Once in a while, we encounter unique individuals that we would probably never get another chance to meet someone like them, at least not in this lifetime. That was the case when Native American Joseph Medicine Crow fought alongside the troops when The United States joined World War II. Medicine Crow was the last war chief of the Apsáalooke or Crow People, who carried with him a proud and rich story of the Native American tradition.

Born Into a Wonderful Tradition

Joseph Medicine Crow was born on the Crow Indian Reservation near Lodge Grass, Montana, on October 27, 1913. His mother was Amy Yellowtail, from whom he gained his social status. The Crow kinship system was matrilineal, so he was considered born to his mom’s people. His father, Leo Medicine Crow, was an honored and distinguished chief who became a war chief at the early age of 22. He became his son’s inspiration, as well as a standard for aspiring warriors.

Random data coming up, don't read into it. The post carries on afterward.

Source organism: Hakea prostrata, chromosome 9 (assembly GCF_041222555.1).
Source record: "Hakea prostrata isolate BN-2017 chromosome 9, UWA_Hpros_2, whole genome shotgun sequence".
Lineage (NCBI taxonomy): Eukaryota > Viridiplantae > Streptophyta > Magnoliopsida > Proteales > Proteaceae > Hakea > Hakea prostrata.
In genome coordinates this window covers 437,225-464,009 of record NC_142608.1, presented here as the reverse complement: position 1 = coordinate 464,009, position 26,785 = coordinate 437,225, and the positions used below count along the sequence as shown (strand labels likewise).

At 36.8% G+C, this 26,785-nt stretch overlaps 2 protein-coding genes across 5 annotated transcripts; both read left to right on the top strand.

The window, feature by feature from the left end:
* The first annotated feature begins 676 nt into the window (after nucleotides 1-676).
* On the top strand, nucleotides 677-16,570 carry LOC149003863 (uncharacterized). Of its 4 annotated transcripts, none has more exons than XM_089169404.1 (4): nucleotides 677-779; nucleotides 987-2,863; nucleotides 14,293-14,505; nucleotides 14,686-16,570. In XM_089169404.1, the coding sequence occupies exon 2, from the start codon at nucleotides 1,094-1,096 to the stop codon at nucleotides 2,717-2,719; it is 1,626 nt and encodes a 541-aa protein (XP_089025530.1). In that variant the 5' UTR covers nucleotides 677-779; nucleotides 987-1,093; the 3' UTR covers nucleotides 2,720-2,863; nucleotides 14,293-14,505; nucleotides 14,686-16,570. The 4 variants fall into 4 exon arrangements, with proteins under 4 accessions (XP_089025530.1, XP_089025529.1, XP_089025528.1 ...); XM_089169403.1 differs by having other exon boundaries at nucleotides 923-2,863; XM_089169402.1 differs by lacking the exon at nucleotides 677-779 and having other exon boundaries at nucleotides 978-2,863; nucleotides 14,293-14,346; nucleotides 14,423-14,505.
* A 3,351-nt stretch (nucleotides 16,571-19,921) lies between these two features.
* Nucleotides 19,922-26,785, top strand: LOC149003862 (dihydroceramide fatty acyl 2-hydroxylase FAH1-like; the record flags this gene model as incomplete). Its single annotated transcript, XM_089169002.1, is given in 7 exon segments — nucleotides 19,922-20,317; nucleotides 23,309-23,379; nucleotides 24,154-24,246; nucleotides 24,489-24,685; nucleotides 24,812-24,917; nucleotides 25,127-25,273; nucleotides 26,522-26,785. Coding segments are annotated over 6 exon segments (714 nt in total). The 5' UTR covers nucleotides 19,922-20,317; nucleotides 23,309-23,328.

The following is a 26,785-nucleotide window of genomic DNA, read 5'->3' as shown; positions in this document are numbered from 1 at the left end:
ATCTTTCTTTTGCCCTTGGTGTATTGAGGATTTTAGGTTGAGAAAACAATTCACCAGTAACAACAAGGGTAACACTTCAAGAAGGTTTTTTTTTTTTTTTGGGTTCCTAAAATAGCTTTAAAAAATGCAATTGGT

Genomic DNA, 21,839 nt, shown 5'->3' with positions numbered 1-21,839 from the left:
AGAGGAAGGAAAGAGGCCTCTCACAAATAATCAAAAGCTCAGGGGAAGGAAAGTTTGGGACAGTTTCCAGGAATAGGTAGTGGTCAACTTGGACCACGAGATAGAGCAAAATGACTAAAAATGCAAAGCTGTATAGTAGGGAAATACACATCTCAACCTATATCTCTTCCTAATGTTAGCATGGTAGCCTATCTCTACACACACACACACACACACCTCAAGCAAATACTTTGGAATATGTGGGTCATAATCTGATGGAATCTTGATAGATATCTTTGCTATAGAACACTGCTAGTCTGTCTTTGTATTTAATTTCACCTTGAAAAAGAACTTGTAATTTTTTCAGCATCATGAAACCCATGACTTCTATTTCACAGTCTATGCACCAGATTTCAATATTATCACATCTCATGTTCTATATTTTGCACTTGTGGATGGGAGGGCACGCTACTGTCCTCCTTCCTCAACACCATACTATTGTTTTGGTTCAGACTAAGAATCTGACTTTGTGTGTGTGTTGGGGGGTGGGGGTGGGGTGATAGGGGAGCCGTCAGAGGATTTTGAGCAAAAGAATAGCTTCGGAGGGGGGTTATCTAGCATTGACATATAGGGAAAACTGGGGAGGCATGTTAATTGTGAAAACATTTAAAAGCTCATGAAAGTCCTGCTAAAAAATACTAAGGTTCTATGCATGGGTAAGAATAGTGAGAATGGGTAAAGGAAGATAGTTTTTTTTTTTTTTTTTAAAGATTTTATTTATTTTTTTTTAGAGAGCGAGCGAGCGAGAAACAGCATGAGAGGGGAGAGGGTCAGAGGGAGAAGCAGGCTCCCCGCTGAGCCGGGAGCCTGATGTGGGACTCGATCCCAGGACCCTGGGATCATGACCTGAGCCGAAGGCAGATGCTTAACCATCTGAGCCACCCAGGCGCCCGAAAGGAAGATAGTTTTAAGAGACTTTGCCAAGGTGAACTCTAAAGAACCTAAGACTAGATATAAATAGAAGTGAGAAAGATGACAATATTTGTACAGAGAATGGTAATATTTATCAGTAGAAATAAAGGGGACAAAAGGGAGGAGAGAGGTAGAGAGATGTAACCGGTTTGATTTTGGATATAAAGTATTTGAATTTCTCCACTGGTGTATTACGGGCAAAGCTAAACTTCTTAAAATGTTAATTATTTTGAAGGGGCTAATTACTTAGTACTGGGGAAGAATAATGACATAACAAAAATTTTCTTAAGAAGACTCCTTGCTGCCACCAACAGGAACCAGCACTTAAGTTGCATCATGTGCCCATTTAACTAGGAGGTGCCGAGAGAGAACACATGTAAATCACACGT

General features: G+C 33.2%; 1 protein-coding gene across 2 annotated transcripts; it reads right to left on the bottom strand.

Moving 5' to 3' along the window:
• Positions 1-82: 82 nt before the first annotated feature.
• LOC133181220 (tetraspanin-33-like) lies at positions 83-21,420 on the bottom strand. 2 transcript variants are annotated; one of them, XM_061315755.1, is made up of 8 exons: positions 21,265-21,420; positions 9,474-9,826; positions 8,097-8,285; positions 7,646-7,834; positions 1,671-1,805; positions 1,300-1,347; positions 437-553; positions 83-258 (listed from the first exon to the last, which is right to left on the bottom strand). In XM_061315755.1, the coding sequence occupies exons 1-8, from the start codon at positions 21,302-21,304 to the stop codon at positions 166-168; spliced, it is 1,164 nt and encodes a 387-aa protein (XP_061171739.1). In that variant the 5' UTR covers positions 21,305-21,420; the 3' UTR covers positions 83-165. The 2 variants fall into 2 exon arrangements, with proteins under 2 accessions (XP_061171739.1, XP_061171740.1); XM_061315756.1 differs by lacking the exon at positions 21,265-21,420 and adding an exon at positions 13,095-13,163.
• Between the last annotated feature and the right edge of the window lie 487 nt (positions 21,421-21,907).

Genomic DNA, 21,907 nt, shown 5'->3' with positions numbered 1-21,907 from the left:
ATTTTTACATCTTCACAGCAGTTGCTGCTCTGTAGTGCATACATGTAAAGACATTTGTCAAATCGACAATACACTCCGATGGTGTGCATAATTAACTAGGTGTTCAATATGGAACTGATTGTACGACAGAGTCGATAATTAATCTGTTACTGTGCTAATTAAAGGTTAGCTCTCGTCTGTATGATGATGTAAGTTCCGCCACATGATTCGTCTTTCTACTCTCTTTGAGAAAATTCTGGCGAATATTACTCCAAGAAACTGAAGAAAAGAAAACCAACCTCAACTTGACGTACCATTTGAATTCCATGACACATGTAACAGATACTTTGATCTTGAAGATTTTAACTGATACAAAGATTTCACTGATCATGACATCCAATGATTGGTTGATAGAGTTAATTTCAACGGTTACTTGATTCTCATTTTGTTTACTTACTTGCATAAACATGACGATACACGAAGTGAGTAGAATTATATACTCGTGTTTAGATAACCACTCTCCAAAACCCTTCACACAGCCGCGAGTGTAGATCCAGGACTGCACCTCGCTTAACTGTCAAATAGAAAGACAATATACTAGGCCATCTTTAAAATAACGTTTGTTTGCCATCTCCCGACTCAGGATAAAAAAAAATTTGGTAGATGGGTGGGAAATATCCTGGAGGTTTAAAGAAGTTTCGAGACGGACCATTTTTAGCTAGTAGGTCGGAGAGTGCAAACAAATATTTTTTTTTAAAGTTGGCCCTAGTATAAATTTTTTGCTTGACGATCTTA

White Man Runs Him, c.1908. (Edward S. Curtis, Public domain, via Wikimedia Commons)

Joe Medicine Crow’s maternal step-grandfather, White Man Runs Him, was one of the scouts for US General George Armstrong Custer, who was also an eyewitness to the Battle of the Little Bighorn in 1876. As curator emeritus at the Smithsonian Institution’s National Museum of the American Indian, Herman Viola said, “I always told people, when you meet Joe Medicine Crow, you’re shaking hands with the 19th century.”

A Traditional Warrior in a Modern Warfare

Joe Medicine Crow wanted to become a historian. Before, whenever a newspaper reporter would visit his grandfather to interview him about being a survivor of the Battle of the Little Bighorn, it was Joe Medicine Crow who would often serve as his interpreter. He retold White Man Runs Him’s story over and over again, correcting the factual inaccuracies and biases based on the oral tale of his grandfather.